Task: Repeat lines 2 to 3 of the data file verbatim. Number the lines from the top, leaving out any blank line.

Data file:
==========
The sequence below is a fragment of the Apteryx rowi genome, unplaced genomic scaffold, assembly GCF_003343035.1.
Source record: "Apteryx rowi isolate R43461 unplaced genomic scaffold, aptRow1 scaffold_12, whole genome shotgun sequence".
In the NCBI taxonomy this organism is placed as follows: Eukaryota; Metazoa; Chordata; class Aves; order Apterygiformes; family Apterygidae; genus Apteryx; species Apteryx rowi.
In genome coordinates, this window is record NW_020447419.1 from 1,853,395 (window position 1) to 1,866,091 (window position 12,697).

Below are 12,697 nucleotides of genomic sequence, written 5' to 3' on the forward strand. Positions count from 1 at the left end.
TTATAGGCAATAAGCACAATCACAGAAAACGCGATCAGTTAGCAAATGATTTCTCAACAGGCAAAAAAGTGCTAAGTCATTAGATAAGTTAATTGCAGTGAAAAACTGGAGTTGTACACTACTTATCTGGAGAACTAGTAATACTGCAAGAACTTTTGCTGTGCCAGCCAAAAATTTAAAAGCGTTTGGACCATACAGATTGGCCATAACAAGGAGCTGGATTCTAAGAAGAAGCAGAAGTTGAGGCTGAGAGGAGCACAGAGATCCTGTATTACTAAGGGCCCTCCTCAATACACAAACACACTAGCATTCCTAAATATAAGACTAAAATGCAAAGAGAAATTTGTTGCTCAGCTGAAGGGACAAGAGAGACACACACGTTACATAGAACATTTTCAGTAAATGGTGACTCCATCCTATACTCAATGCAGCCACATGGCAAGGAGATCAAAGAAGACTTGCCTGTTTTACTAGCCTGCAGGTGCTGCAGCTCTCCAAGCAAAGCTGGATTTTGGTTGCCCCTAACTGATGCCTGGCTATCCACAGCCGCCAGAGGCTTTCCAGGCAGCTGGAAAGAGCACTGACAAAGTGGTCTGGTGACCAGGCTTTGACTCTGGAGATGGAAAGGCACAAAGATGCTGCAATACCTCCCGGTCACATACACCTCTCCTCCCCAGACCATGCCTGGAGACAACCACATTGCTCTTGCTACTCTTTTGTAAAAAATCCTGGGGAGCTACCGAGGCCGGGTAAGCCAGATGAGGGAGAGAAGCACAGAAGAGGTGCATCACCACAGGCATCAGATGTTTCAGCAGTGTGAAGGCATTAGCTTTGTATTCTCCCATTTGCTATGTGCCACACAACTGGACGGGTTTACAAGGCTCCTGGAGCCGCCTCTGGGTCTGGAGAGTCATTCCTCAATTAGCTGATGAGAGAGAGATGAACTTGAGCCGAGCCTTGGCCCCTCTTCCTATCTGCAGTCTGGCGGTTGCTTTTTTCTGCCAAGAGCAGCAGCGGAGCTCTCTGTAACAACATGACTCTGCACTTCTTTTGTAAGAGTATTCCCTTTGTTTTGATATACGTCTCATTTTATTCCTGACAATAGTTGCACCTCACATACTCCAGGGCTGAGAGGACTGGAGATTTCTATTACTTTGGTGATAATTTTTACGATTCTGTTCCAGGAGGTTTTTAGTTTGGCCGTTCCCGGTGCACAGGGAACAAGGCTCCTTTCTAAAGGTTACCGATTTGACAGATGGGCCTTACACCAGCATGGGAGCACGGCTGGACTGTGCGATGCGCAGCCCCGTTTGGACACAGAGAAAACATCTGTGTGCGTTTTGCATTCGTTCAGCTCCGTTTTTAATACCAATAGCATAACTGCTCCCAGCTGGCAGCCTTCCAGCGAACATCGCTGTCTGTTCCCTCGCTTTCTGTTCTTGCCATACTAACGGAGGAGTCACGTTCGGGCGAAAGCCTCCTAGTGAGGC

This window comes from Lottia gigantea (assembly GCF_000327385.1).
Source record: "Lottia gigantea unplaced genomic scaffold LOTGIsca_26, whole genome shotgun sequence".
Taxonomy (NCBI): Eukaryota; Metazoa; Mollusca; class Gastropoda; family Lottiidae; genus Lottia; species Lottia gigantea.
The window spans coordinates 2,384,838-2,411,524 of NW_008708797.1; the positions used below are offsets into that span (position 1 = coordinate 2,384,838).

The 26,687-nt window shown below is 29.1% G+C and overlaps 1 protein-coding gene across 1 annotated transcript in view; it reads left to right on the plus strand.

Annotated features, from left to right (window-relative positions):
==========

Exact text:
Source record: "Apteryx rowi isolate R43461 unplaced genomic scaffold, aptRow1 scaffold_12, whole genome shotgun sequence".
In the NCBI taxonomy this organism is placed as follows: Eukaryota; Metazoa; Chordata; class Aves; order Apterygiformes; family Apterygidae; genus Apteryx; species Apteryx rowi.